“I wouldn’t want to stay and work here, island life is nice for a little while but not long-term. It’s just like a small town feel. Lame.”
That’s part of the email I wrote to my brother just after arriving in Roatan, Honduras. Lame, huh? But that’s what you get when you take a girl who’s used to living in a city and drop her onto a small island in a town with only one road. Alas, here I am 19 months after writing that email thinking, “Island life is incredible. It’s such a small town feel. Amazing!”
I moved to the little island of Roatan accidentally, thinking it would only be a stop on my travels around Honduras and Guatemala. A five-day vacation turned into an entirely different plan after I met my Irish-Colombian on the beach my first day here. When the five days were up and it was supposed to be time to move on, I opted to stay.
My criticisms of the island transformed into smile-inducing observations of intricately painted sunsets, the natural melodies of a jungle-meets-beach setting, and the incredibly quick connections people make here without hesitation or trepidation. What seemed such an overly simplistic way of life ended up surprising me by drawing me in. Its simplicity became endearing, enticing, and even entertaining.
My former city life had taught me to put blinders on, keep my eyes down and my headphones in. I learned to walk quickly and efficiently. I filled my calendar with talks, performances, happy hours, baseball games, work, exercise, girls’ nights, game nights, wine nights, and more. Every minute had a plan – even if that plan was to rest. It was accounted for to ensure not a single moment was wasted. Because that’s the whole point, right?
Don’t waste a single minute of your time because you’ll never get it back. Don’t wait to be happy – go out and seek it yourself.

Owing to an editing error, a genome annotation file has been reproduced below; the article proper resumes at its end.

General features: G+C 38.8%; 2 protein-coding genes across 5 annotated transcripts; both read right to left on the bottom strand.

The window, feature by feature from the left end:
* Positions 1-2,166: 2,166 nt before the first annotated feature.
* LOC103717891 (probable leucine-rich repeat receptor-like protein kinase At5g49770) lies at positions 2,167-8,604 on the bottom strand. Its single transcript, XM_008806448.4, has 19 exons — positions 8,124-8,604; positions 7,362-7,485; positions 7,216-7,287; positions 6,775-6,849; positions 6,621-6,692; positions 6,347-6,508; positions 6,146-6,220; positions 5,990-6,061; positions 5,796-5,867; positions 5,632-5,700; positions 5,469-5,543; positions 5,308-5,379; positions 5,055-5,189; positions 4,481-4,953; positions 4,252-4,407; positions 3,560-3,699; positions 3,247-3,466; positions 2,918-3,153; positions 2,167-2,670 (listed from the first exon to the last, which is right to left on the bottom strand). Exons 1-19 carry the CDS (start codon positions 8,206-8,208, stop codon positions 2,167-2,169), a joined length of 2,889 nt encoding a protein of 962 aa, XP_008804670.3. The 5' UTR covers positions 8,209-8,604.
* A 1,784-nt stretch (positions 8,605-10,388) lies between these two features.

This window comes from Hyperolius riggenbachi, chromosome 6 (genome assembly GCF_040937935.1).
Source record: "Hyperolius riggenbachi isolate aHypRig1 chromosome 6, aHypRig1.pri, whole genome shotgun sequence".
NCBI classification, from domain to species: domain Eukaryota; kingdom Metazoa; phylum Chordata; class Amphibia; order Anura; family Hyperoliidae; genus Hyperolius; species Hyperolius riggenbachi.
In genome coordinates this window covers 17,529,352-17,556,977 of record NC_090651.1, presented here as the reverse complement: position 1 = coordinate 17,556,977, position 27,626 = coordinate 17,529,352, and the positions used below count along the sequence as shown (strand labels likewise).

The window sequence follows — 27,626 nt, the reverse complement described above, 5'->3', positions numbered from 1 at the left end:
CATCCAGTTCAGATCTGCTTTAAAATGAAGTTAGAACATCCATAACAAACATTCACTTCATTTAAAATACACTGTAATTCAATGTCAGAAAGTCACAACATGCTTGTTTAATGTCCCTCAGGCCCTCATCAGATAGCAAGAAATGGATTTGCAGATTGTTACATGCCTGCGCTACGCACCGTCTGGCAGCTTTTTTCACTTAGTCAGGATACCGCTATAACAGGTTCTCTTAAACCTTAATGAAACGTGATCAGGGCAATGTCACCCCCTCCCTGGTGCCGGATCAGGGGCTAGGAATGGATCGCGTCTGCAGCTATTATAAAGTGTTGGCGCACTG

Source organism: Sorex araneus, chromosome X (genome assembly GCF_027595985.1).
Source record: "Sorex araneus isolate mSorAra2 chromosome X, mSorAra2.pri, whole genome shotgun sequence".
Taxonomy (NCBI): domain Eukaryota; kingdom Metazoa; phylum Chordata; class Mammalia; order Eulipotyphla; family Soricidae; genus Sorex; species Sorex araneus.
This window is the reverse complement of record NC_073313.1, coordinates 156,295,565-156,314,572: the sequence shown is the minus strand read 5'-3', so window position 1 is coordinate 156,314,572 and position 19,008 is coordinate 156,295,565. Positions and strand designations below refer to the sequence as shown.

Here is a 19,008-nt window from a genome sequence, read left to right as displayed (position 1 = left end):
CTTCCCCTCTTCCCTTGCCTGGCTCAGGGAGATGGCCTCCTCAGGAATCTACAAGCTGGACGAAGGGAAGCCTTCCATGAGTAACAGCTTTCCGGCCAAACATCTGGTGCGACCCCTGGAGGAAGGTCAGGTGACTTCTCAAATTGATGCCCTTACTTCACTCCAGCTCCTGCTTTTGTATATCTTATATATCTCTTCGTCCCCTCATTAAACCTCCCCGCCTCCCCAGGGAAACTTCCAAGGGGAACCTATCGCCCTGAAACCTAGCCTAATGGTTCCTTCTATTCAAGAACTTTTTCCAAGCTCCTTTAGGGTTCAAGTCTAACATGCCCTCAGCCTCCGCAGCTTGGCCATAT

And that’s what I was doing: seeking happiness. All those social events and educational experiences did make me happy. I loved taking advantage of living in the city with so many amazing opportunities presenting themselves to me daily. It was exciting and invigorating. But what I never realized is that I kept running so much I never paused to breathe or to absorb all that I was experiencing.
Moving to Roatan has taught me to be. It has taught me to embrace a moment and enjoy every sense it stimulates without occupying my mind with future thoughts and plans. It has taught me to walk with my head up to say hello to the next friend coming down the street toward me. It has taught me to leave time for whatever might need it – whether it’s an unexpected night out with friends or simply the fact that things run on island time and therefore need space to expand in the schedule.
Island life has enhanced my senses beyond the basic look, hear, touch, taste, and smell. Living on a small island has instead taught me to actually see the silent breeze blow through the palm trees, to listen to the jungle awaken each morning with the first rays of sunlight, to feel the tiniest bits of coral wash up on the beach over my bare feet, to savor an icy cold beer while the sun dips into the sea and the day begins to cool, and to inhale until my lungs are bursting with salt air and mangoes.
No, I don’t regret my city life for a second. It was wonderful and enlightening. But island life has granted me the time and space to be. That is an incredible gift. It took me moving to an island to find that capability, but it can be done anywhere. You just need to embrace simplicity, encourage the senses, and be.